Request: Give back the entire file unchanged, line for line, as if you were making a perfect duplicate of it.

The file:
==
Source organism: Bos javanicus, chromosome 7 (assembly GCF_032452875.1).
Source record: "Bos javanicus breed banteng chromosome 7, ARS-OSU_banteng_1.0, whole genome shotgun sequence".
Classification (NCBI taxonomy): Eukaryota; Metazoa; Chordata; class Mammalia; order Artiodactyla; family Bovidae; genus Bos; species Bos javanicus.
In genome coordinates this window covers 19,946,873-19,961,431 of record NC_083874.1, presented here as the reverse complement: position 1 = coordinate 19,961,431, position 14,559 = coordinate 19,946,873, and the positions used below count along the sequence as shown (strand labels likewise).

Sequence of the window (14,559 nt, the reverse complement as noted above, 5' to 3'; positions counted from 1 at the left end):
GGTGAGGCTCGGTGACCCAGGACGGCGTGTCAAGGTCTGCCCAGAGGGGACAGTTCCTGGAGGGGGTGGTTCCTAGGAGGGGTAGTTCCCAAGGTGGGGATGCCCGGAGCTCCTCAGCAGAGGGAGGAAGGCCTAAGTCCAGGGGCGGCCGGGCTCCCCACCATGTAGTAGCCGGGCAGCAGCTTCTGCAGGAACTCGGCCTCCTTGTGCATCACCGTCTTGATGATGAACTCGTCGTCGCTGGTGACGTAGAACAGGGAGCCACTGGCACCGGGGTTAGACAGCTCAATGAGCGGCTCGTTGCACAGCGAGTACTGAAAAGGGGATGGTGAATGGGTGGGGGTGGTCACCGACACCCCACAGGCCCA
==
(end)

Source organism: Bos javanicus, chromosome 7 (assembly GCF_032452875.1).
Source record: "Bos javanicus breed banteng chromosome 7, ARS-OSU_banteng_1.0, whole genome shotgun sequence".
Classification (NCBI taxonomy): Eukaryota; Metazoa; Chordata; class Mammalia; order Artiodactyla; family Bovidae; genus Bos; species Bos javanicus.
In genome coordinates this window covers 19,946,873-19,961,431 of record NC_083874.1, presented here as the reverse complement: position 1 = coordinate 19,961,431, position 14,559 = coordinate 19,946,873, and the positions used below count along the sequence as shown (strand labels likewise).

Sequence of the window (14,559 nt, the reverse complement as noted above, 5' to 3'; positions counted from 1 at the left end):
GGTGAGGCTCGGTGACCCAGGACGGCGTGTCAAGGTCTGCCCAGAGGGGACAGTTCCTGGAGGGGGTGGTTCCTAGGAGGGGTAGTTCCCAAGGTGGGGATGCCCGGAGCTCCTCAGCAGAGGGAGGAAGGCCTAAGTCCAGGGGCGGCCGGGCTCCCCACCATGTAGTAGCCGGGCAGCAGCTTCTGCAGGAACTCGGCCTCCTTGTGCATCACCGTCTTGATGATGAACTCGTCGTCGCTGGTGACGTAGAACAGGGAGCCACTGGCACCGGGGTTAGACAGCTCAATGAGCGGCTCGTTGCACAGCGAGTACTGAAAAGGGGATGGTGAATGGGTGGGGGTGGTCACCGACACCCCACAGGCCCA